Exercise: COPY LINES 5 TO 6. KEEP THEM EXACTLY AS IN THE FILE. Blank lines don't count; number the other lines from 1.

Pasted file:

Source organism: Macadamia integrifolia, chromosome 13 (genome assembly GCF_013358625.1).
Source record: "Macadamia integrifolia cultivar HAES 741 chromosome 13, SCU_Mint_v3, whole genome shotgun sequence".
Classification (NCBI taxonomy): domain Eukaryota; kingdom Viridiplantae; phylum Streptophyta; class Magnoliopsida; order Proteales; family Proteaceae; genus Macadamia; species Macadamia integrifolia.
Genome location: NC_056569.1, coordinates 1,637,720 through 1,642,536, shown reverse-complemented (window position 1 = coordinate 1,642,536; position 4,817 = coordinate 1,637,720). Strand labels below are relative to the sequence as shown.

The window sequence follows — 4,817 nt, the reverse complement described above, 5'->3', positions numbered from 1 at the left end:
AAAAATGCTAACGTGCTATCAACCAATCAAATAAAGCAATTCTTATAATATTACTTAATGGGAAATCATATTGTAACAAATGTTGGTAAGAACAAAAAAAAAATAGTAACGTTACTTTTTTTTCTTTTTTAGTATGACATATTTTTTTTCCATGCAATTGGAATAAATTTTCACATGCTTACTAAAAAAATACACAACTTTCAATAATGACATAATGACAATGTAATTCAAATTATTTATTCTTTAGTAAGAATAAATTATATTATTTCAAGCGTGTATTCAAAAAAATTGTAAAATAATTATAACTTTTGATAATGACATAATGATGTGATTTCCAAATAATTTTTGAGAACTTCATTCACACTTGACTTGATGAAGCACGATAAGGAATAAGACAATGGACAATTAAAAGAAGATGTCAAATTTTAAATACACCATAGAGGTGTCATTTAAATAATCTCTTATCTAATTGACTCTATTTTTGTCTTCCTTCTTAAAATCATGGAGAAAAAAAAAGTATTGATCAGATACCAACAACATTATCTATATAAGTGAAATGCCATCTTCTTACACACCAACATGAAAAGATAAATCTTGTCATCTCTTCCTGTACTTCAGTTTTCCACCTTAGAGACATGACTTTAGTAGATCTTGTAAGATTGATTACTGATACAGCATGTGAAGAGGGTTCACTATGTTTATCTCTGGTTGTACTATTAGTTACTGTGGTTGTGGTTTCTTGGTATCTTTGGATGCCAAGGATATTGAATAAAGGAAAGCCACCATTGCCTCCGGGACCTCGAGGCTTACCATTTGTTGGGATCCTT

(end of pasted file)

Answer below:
The window sequence follows — 4,817 nt, the reverse complement described above, 5'->3', positions numbered from 1 at the left end:
AAAAATGCTAACGTGCTATCAACCAATCAAATAAAGCAATTCTTATAATATTACTTAATGGGAAATCATATTGTAACAAATGTTGGTAAGAACAAAAAAAAAATAGTAACGTTACTTTTTTTTCTTTTTTAGTATGACATATTTTTTTTCCATGCAATTGGAATAAATTTTCACATGCTTACTAAAAAAATACACAACTTTCAATAATGACATAATGACAATGTAATTCAAATTATTTATTCTTTAGTAAGAATAAATTATATTATTTCAAGCGTGTATTCAAAAAAATTGTAAAATAATTATAACTTTTGATAATGACATAATGATGTGATTTCCAAATAATTTTTGAGAACTTCATTCACACTTGACTTGATGAAGCACGATAAGGAATAAGACAATGGACAATTAAAAGAAGATGTCAAATTTTAAATACACCATAGAGGTGTCATTTAAATAATCTCTTATCTAATTGACTCTATTTTTGTCTTCCTTCTTAAAATCATGGAGAAAAAAAAAGTATTGATCAGATACCAACAACATTATCTATATAAGTGAAATGCCATCTTCTTACACACCAACATGAAAAGATAAATCTTGTCATCTCTTCCTGTACTTCAGTTTTCCACCTTAGAGACATGACTTTAGTAGATCTTGTAAGATTGATTACTGATACAGCATGTGAAGAGGGTTCACTATGTTTATCTCTGGTTGTACTATTAGTTACTGTGGTTGTGGTTTCTTGGTATCTTTGGATGCCAAGGATATTGAATAAAGGAAAGCCACCATTGCCTCCGGGACCTCGAGGCTTACCATTTGTTGGGATCCTT